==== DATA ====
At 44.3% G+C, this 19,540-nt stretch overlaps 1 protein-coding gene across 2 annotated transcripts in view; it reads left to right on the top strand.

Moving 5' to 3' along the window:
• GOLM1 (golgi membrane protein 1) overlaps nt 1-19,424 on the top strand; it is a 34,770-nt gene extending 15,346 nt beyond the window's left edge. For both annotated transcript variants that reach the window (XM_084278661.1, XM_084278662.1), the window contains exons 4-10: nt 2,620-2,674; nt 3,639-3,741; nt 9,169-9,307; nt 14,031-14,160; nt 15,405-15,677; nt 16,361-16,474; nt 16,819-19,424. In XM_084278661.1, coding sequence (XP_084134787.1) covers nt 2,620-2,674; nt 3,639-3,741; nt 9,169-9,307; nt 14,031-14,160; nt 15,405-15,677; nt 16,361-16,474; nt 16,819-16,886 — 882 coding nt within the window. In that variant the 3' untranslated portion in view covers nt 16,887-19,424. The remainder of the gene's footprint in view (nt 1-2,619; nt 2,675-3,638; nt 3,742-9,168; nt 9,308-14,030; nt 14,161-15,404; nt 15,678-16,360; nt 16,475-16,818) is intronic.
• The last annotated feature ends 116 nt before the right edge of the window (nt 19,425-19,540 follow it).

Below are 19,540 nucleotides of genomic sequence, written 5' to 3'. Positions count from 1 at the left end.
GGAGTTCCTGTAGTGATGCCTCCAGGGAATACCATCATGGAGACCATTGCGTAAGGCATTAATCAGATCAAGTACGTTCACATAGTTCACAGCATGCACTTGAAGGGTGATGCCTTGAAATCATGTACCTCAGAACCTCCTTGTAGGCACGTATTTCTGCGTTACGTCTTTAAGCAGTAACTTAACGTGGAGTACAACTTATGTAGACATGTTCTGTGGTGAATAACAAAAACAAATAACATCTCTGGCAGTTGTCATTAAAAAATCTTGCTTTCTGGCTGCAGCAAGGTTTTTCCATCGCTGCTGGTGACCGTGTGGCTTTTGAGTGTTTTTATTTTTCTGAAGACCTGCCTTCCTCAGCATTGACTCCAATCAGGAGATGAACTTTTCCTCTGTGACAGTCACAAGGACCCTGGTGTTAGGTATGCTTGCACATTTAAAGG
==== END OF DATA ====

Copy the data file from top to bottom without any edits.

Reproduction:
At 44.3% G+C, this 19,540-nt stretch overlaps 1 protein-coding gene across 2 annotated transcripts in view; it reads left to right on the top strand.

Moving 5' to 3' along the window:
• GOLM1 (golgi membrane protein 1) overlaps nt 1-19,424 on the top strand; it is a 34,770-nt gene extending 15,346 nt beyond the window's left edge. For both annotated transcript variants that reach the window (XM_084278661.1, XM_084278662.1), the window contains exons 4-10: nt 2,620-2,674; nt 3,639-3,741; nt 9,169-9,307; nt 14,031-14,160; nt 15,405-15,677; nt 16,361-16,474; nt 16,819-19,424. In XM_084278661.1, coding sequence (XP_084134787.1) covers nt 2,620-2,674; nt 3,639-3,741; nt 9,169-9,307; nt 14,031-14,160; nt 15,405-15,677; nt 16,361-16,474; nt 16,819-16,886 — 882 coding nt within the window. In that variant the 3' untranslated portion in view covers nt 16,887-19,424. The remainder of the gene's footprint in view (nt 1-2,619; nt 2,675-3,638; nt 3,742-9,168; nt 9,308-14,030; nt 14,161-15,404; nt 15,678-16,360; nt 16,475-16,818) is intronic.
• The last annotated feature ends 116 nt before the right edge of the window (nt 19,425-19,540 follow it).

Below are 19,540 nucleotides of genomic sequence, written 5' to 3'. Positions count from 1 at the left end.
GGAGTTCCTGTAGTGATGCCTCCAGGGAATACCATCATGGAGACCATTGCGTAAGGCATTAATCAGATCAAGTACGTTCACATAGTTCACAGCATGCACTTGAAGGGTGATGCCTTGAAATCATGTACCTCAGAACCTCCTTGTAGGCACGTATTTCTGCGTTACGTCTTTAAGCAGTAACTTAACGTGGAGTACAACTTATGTAGACATGTTCTGTGGTGAATAACAAAAACAAATAACATCTCTGGCAGTTGTCATTAAAAAATCTTGCTTTCTGGCTGCAGCAAGGTTTTTCCATCGCTGCTGGTGACCGTGTGGCTTTTGAGTGTTTTTATTTTTCTGAAGACCTGCCTTCCTCAGCATTGACTCCAATCAGGAGATGAACTTTTCCTCTGTGACAGTCACAAGGACCCTGGTGTTAGGTATGCTTGCACATTTAAAGG